Monday, September 17, 2012

Key Disclosure Laws Can Be Used To Confiscate Bitcoin Assets

By Jon Matonis
Forbes
Wednesday, September 12, 2012

http://www.forbes.com/sites/jonmatonis/2012/09/12/key-disclosure-laws-can-be-used-to-confiscate-bitcoin-assets/

Gaol time at the Justice and Police MuseumJail time for refusing to comply with mandatory key disclosure hasn't occurred in the United States yet. But, it's already happening in jurisdictions such as the UK, where a 33-year-old man was incarcerated for refusing to turn over his decryption keys and a youth was jailed for not disclosing a 50-character encryption password to authorities.

Similarly harsh, key disclosure laws also exist in Australia and South Africa which compel individuals to surrender cryptographic keys to law enforcement without regard for the usual common law protection against self-incrimination.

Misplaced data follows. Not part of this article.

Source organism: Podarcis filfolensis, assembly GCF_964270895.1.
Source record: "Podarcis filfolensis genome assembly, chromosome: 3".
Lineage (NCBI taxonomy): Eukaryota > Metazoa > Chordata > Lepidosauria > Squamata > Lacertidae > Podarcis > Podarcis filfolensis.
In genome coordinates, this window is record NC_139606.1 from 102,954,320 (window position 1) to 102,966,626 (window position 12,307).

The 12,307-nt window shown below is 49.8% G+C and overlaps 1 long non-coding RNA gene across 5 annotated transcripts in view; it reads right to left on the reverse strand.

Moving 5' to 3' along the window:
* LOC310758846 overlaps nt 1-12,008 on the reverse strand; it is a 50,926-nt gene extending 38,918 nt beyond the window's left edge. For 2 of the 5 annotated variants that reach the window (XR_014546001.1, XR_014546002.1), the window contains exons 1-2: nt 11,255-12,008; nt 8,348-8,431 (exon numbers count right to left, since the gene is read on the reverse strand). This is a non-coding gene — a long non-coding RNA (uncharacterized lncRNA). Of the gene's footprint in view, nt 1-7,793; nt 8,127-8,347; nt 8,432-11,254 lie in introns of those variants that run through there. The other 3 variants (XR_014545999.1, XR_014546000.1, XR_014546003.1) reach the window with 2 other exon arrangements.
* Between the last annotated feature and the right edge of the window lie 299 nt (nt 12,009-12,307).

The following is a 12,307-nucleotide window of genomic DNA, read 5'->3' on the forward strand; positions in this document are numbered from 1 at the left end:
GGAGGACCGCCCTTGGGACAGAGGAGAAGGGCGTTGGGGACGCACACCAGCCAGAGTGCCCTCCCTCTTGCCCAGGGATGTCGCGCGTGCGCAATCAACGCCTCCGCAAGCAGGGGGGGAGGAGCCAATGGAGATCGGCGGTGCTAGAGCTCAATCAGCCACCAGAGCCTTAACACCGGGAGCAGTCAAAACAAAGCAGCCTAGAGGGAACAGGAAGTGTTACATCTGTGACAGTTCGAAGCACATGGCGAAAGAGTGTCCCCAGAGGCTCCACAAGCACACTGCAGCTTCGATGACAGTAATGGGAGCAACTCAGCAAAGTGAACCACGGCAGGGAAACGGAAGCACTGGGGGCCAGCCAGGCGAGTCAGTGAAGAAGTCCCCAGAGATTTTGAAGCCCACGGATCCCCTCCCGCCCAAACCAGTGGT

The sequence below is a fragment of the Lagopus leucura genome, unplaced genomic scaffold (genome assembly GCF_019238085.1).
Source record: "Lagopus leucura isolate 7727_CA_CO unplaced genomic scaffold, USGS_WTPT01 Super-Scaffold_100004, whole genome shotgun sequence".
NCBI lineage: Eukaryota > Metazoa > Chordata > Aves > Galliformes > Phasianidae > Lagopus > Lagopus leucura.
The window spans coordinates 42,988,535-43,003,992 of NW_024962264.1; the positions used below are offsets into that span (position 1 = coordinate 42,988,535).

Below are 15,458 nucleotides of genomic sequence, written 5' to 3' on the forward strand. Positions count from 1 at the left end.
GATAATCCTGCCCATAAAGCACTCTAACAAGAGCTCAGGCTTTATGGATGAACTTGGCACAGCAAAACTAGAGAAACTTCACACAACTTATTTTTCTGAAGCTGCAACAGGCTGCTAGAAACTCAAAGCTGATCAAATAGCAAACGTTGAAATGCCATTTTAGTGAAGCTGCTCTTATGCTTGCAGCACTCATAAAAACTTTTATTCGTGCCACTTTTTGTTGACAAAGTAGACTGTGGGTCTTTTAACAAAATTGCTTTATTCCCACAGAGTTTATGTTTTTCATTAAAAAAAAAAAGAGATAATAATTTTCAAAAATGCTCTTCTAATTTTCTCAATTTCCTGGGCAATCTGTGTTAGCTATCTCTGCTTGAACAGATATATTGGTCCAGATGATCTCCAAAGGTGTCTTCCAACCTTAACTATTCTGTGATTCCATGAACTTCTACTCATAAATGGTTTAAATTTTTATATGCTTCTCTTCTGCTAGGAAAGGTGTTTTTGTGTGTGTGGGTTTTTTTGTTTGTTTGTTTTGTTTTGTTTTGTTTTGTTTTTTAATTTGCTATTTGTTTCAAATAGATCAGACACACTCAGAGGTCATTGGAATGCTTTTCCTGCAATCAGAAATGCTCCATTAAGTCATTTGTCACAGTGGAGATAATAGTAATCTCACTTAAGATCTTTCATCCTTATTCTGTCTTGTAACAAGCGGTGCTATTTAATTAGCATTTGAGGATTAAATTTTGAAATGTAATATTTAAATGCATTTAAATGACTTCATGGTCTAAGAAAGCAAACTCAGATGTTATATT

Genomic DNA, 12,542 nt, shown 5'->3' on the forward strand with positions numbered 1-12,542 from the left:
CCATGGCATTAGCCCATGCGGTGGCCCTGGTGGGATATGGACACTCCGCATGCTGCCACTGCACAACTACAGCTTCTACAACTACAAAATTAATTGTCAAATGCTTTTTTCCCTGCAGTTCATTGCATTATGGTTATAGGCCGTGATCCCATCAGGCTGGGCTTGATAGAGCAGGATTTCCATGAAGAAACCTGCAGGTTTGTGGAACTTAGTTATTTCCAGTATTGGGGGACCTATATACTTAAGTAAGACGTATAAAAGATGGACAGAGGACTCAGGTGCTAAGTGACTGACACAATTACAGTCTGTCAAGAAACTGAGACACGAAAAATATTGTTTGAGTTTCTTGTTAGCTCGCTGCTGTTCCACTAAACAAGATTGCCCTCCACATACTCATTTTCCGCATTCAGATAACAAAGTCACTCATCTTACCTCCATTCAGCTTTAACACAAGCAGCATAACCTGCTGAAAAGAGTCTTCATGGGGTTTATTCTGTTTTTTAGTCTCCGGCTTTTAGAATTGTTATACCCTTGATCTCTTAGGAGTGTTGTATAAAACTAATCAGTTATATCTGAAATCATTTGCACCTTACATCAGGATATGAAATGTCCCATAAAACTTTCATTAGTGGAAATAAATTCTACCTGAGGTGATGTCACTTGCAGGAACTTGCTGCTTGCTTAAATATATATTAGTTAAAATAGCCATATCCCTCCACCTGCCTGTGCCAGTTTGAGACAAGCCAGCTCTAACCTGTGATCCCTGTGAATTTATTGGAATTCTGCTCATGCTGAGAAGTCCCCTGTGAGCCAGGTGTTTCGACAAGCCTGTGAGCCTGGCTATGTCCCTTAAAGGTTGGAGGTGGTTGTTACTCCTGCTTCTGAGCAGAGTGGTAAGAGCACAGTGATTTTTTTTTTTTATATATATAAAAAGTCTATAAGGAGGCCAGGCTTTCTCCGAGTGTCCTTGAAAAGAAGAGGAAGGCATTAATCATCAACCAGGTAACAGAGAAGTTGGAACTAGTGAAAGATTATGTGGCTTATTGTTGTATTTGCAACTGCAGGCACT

Key disclosure laws may become the most important government tool in asset seizures and the war on money laundering. When charged with a criminal offense, that refers to the ability of the government to demand that you surrender your private encryption keys that decrypt your data. If your data is currency such as access control to various amounts of bitcoin on the block chain, then you have surrendered your financial transaction history and potentially the value itself.

These laws will impact not only money laundering prosecution but almost any asset protection strategy that attempts to maintain an element of financial privacy such as private banking or family trusts. Prior to all these money laundering laws being enacted, I once heard it said that the practice of moving money around was simply referred to as banking.

Doug Casey famously said that "it's a completely artificial crime. It wasn't even heard of 20 years ago, because the 'crime' didn't exist." Furthermore he said, "The War on Drugs may be where 'money laundering' originated as a crime, but today it has a lot more to do with something infinitely more important to the state: the War on Tax Evasion." And, if they can't track it from the outside via the banks and financial institutions, they'll track it from the inside via access to an individual's passwords and private keys.